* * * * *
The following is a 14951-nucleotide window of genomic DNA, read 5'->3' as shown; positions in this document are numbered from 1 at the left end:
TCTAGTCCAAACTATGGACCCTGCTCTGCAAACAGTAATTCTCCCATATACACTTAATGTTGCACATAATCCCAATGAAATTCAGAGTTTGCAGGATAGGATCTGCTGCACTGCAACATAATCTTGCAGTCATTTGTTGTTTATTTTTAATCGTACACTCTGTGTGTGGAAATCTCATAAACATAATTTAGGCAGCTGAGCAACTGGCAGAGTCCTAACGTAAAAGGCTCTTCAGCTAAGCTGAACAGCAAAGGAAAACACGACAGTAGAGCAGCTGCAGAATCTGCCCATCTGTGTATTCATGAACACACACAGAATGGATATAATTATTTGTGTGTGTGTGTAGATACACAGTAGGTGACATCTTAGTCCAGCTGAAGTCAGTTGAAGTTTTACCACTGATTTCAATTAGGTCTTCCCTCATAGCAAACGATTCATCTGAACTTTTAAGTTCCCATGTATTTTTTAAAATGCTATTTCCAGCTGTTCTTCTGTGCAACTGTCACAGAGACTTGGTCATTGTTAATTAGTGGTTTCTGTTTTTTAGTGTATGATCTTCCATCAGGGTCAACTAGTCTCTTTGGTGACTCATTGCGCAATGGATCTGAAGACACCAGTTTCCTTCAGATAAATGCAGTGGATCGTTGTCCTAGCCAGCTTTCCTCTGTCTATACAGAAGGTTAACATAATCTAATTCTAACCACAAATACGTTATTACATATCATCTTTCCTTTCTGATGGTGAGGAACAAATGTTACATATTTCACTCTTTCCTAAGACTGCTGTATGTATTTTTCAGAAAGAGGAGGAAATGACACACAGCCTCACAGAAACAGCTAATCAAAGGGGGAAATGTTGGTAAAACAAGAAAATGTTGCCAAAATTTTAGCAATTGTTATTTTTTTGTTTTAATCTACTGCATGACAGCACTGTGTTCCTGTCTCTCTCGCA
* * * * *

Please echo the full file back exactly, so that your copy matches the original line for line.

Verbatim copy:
The following is a 14951-nucleotide window of genomic DNA, read 5'->3' as shown; positions in this document are numbered from 1 at the left end:
TCTAGTCCAAACTATGGACCCTGCTCTGCAAACAGTAATTCTCCCATATACACTTAATGTTGCACATAATCCCAATGAAATTCAGAGTTTGCAGGATAGGATCTGCTGCACTGCAACATAATCTTGCAGTCATTTGTTGTTTATTTTTAATCGTACACTCTGTGTGTGGAAATCTCATAAACATAATTTAGGCAGCTGAGCAACTGGCAGAGTCCTAACGTAAAAGGCTCTTCAGCTAAGCTGAACAGCAAAGGAAAACACGACAGTAGAGCAGCTGCAGAATCTGCCCATCTGTGTATTCATGAACACACACAGAATGGATATAATTATTTGTGTGTGTGTGTAGATACACAGTAGGTGACATCTTAGTCCAGCTGAAGTCAGTTGAAGTTTTACCACTGATTTCAATTAGGTCTTCCCTCATAGCAAACGATTCATCTGAACTTTTAAGTTCCCATGTATTTTTTAAAATGCTATTTCCAGCTGTTCTTCTGTGCAACTGTCACAGAGACTTGGTCATTGTTAATTAGTGGTTTCTGTTTTTTAGTGTATGATCTTCCATCAGGGTCAACTAGTCTCTTTGGTGACTCATTGCGCAATGGATCTGAAGACACCAGTTTCCTTCAGATAAATGCAGTGGATCGTTGTCCTAGCCAGCTTTCCTCTGTCTATACAGAAGGTTAACATAATCTAATTCTAACCACAAATACGTTATTACATATCATCTTTCCTTTCTGATGGTGAGGAACAAATGTTACATATTTCACTCTTTCCTAAGACTGCTGTATGTATTTTTCAGAAAGAGGAGGAAATGACACACAGCCTCACAGAAACAGCTAATCAAAGGGGGAAATGTTGGTAAAACAAGAAAATGTTGCCAAAATTTTAGCAATTGTTATTTTTTTGTTTTAATCTACTGCATGACAGCACTGTGTTCCTGTCTCTCTCGCA